Meet State makes college transition easy for new Jacks


Miranda M. Sampson

A SDSU sophomore sits with her sisters’ stuff in the parking lot while her sister and parents mover her stuff in her resident hall during Meet State Friday, Aug. 18, 2018 at South Dakota State University.

Landon Dierks

Friday, August 18, 2,200 to 2,400 students were moved into their residence hall during Meet State.

Meet State assists students in getting moved in but also helps new students create relationships with volunteers and gives incoming-freshman a big welcome to campus.

Toby Uecker, the coordinator of Meet State and associate director of living-learning and outreach, said Meet State helps newcomers “make the transition to SDSU as new students.”

“Today [Friday] is all about the students’ physical transition to campus and our goal is to get everyone settled and comfortable,” Uecker said.

Uecker credits the group of nearly 700 volunteers and their willingness to give back to the university for the yearly success of the Meet State program.

“We have a team of people up and down the administration and from all around our campus community who come together to welcome our incoming students,” Uecker said. “And we are so excited that [the students] are here.”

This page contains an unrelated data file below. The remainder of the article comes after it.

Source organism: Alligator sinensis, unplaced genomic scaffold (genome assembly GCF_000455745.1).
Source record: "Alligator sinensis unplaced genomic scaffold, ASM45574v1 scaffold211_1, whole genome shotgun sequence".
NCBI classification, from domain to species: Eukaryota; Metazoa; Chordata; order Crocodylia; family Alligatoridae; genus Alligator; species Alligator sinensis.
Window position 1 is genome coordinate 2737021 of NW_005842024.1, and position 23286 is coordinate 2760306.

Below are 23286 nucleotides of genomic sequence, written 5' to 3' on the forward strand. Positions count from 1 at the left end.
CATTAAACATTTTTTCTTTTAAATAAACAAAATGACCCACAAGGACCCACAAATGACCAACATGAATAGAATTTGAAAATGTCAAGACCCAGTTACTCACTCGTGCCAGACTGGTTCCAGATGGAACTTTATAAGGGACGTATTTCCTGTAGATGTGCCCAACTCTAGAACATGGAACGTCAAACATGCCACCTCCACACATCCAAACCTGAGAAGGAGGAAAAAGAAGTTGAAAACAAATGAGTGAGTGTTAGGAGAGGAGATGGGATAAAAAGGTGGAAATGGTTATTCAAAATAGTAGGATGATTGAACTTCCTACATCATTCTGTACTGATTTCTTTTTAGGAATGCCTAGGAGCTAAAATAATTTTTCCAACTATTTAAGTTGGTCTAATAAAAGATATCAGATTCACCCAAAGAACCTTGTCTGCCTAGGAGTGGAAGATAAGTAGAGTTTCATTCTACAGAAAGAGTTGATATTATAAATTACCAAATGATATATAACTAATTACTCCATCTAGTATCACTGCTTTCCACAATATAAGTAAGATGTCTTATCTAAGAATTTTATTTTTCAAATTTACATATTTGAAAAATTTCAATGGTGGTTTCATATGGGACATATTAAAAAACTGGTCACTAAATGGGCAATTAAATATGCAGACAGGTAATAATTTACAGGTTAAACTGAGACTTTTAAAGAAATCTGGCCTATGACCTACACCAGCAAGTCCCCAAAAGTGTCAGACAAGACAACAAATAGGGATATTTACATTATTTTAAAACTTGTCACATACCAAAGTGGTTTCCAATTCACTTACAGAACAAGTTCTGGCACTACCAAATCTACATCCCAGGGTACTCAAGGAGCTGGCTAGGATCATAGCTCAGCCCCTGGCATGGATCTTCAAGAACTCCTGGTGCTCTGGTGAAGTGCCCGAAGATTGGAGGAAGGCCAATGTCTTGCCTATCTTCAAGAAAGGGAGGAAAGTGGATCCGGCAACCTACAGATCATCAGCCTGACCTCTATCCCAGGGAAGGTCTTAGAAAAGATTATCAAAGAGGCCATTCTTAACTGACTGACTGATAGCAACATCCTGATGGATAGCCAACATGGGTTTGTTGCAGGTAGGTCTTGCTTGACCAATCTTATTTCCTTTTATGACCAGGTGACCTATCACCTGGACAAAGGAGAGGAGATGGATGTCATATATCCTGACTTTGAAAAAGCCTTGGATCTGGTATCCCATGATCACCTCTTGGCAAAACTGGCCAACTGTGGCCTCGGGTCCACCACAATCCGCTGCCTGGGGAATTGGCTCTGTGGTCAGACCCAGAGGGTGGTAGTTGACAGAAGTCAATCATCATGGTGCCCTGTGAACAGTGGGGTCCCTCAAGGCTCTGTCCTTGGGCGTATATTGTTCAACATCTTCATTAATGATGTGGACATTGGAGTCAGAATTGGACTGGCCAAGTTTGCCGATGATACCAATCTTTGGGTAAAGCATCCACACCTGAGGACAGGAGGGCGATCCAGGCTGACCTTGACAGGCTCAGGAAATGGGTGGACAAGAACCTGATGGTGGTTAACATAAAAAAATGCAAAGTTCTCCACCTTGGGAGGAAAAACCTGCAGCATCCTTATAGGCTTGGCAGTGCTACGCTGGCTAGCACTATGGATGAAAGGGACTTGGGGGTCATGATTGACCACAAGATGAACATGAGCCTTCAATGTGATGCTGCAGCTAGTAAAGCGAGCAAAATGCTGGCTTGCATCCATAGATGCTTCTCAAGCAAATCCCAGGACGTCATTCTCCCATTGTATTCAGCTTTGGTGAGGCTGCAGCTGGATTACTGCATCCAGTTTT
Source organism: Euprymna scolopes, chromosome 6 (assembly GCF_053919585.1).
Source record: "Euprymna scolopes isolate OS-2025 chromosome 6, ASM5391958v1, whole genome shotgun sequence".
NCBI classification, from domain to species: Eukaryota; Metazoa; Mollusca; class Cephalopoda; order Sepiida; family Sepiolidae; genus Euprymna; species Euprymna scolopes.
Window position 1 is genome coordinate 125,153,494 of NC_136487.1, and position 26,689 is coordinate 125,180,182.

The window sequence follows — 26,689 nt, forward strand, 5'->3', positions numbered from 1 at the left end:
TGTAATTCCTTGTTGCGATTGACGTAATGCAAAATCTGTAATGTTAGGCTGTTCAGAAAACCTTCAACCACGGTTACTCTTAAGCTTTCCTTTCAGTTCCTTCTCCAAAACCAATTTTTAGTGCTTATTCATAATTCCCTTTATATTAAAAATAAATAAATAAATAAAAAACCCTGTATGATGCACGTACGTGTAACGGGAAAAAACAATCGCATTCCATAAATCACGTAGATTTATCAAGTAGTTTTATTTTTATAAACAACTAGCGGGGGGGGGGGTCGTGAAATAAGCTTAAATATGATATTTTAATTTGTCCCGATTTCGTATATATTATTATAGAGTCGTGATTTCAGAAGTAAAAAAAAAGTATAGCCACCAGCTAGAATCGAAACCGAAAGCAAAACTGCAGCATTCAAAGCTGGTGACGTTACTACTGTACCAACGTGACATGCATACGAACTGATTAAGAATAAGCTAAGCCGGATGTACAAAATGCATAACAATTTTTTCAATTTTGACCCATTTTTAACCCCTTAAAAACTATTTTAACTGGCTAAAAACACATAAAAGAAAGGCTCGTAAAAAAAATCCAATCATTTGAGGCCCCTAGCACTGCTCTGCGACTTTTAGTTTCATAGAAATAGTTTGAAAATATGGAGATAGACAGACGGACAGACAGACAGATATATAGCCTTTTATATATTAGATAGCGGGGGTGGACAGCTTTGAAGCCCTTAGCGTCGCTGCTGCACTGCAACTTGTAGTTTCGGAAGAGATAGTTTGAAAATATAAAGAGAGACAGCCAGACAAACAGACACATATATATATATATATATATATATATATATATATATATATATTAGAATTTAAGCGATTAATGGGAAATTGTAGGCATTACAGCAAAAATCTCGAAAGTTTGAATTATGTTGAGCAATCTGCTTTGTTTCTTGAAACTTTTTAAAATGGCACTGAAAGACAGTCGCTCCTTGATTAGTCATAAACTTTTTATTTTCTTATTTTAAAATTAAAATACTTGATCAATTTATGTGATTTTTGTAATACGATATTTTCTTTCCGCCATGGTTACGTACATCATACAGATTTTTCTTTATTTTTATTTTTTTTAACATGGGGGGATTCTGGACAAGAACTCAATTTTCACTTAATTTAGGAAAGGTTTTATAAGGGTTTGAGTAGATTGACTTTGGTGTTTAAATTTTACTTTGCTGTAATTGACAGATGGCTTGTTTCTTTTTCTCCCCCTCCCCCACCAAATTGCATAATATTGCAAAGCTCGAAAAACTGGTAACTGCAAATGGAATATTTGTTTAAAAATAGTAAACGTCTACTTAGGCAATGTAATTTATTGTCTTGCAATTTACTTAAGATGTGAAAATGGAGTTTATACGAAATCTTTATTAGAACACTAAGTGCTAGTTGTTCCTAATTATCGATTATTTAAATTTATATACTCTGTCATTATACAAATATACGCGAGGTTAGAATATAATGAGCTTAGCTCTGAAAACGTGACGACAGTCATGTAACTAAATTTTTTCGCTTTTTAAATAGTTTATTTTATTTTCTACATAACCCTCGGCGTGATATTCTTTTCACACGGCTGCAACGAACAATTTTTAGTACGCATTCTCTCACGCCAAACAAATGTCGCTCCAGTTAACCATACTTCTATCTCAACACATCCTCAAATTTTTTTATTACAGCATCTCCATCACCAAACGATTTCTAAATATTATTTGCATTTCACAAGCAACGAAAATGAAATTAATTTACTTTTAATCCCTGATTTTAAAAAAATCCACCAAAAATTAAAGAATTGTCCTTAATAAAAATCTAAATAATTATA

Click here to see the Collegian’s Meet State move-in album.

For Zachary Baschnagel, freshman civil engineering major from Rapid City, Meet State served as a buffer for him from the stresses of moving in during a hectic first weekend at South Dakota State.

“Meet State has been really helpful so far,” Baschnagel said. “They are really helpful not only in moving things into your room, but you also start to remember the names and faces of people that will be there to help you through the first few weeks of college and beyond.”

Baschnagel’s mother, Diana, believes Meet State makes the separation easier between students and their families.

“I think having so many friendly faces around helps to ease the transition for parents,” Diana Baschnagel said.

The volunteers themselves find moving in new Jackrabbits rewarding.

Thane Henschel, sophomore human biology major, volunteered as a member of the Honors College Student Organization. He said he enjoys the feeling of giving back to the university and assisting the new students he meets.

“We were all scared freshman once, but being here for students as they move in during a very stressful time is something I find very gratifying,” Henschel said.